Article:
Scientists & Staff

Beatriz Ortiz-Santana

One Gifford Pinchot Drive
Madison, WI, 53726
Phone: 608-231-9526

Contact Beatriz Ortiz-Santana

Current Research

My research is on systematics of basidiomycete fungi in North America and neighboring areas of the Neotropics. This includes identification of fungal specimens from surveys and inventories, research to improve basidiomycete classification, and studies to increase knowledge of fungal diversity and distribution. I am using molecular, DNA-based techniques to augment the identification of species and to determine the phylogenetic relationships among populations in the Caribbean, Central America and North America.

I am currently studying systematics of boletes from North America, and I am especially interested in the effects of environmental and climate changes on changes in diversity and distribution of boletes and other beneficial symbionts of tree roots that are known as 'ectomycorrhizal fungi'. This is a natural extension from my doctoral research on boletes from Belize and the Dominican Republic. In addition, I am currently working on systematics of the genus Wolfiporia, a group of wood decay fungi in the family Fomitopsidaceae, and continuing a study of the genus Agaricus, a group of decay fungi that includes edible species such as Crimini and Portabello mushrooms. The Agaricus study is on collections from Puerto Rico, the Virgin Islands and the Dominican Republic.

Research Interests

  • Continuing systematics studies of boletes in North America. Complete phylogenetic analyses among Caribbean, Central and North American populations.
  • Continuing studying the effect of environmental and climate changes in the diversity of mycorrhizal fungi.
  • Continuing systematics studies of Wolfiporia and other wood decay fungi.
  • Study the systematics of the genus Macrocybe (family Tricholomataceae).

Why This Research is Important

Some mushrooms are important in the forest ecosystems as nutrient recyclers while others form beneficial symbioses with trees roots, known as mycorrhizae. Most trees rely partly or entirely for nutrient and water uptake and protection from pathogens, toxic metals in soils and drought on mycorrhizal fungi, which are beneficial root symbionts. Wood decay fungi are especially important as decomposers because they reduce debris that can fuel forest fires and because they release nutrients that are bound up in dead wood thereby making them available for tree growth. Some native fungi are tree pathogens, which while having negative effects on individual trees, often have beneficial effects in creating habitat for wildlife and contributing to landscape heterogeneity that can limit spread of wildfires. Introduced forest pathogens, however, can produce devastating effects in forest ecosystems and landscapes. Many species of fungi are important as food for invertebrates and mammals, including humans.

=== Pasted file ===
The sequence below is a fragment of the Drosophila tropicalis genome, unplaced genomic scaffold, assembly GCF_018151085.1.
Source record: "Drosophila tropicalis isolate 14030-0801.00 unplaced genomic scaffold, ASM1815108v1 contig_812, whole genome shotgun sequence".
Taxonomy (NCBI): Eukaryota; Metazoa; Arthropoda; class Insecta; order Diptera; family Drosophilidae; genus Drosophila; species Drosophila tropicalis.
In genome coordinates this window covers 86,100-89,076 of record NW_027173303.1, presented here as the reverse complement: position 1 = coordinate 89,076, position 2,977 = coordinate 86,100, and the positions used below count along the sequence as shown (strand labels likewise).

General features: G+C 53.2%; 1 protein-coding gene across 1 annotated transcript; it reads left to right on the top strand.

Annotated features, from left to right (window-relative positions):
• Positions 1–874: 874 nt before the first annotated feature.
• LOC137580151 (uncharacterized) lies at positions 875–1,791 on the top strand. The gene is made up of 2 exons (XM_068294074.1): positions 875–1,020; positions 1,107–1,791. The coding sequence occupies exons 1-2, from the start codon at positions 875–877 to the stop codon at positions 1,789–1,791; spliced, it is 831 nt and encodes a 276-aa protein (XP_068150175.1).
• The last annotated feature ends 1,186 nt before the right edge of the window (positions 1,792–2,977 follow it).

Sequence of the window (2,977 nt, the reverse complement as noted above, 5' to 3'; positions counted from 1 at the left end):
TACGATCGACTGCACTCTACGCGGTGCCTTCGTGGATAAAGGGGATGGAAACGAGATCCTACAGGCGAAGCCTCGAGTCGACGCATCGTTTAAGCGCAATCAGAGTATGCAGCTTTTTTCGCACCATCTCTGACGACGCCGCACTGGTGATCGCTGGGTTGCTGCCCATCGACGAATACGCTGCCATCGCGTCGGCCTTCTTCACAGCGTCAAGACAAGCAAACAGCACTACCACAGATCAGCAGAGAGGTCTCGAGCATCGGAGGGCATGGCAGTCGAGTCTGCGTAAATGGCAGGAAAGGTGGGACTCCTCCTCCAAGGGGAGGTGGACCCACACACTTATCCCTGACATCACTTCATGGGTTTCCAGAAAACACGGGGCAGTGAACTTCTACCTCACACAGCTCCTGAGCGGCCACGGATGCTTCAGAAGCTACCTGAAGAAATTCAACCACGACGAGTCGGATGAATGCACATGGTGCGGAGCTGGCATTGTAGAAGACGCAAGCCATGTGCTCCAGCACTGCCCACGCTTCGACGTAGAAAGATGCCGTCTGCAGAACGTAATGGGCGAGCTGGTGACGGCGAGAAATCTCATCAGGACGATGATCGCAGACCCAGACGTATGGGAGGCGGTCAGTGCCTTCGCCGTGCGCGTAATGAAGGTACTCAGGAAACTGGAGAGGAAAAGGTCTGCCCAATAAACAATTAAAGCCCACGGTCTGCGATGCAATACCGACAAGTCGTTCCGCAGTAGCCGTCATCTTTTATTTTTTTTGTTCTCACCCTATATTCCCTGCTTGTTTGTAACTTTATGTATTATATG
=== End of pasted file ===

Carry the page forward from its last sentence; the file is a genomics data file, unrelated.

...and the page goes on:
Fungal systematics studies provide critical information for delimiting species, understanding changes in fungal and tree distributions and diversity in response to climate and other environmental changes, and the ecological roles of these organisms in forest ecosystems. It is important to have reference collections and inventories of fungi so we can compare and understand the variation in their morphological and genetic characters, their geographical distribution and to determine how environmental (e.g., acid rain and nitrogen inputs from air pollution) and climatic changes may affect their diversity and distribution. Fungi from neighboring tropical areas are likely to invade North America as climates change, so it is critical to know what fungi are near our borders, how to distinguish them from native species, and what effects they have on forests.


  • University of Puerto Rico, Rio Piedras Campus, Ph.D. Biology, 2006
  • University of Puerto Rico, Mayaguez Campus, M.S. Biology, 1997
  • University of Puerto Rico, Mayaguez Campus, B.S. Industrial Microbiology, 1994

Professional Organizations

  • Mycological Society of America

Featured Publications & Products

Publications & Products

National Research Highlights

Living fungal cultures stored in liquid nitrogen in the CFMR culture collection (photo by S. Schmeiding, USFS). Examining specimens in the CFMR herbarium. S. Schmeiding, Forest Service

Web-enabled Database for Center for Forest Mycology Research Expanded

Year: 2010

The culture collection and herbarium maintained by the Center of Forest Mycology Research (CFMR) in Madison, Wisconsin is one of the largest fungal 'libraries' in the world. The collection specializes in fungi associated with wood and contains both living fungi and dried reference specimens, which are used by researchers world-wide in studying forest pathology, disturbance biology, fungal genetics, distribution of invasive species, and impact of climate change on forest ecosystems. The CFMR's web-enabled database, accessible at, has recently been enlarged and updated.

Last modified: Saturday, February 4, 2023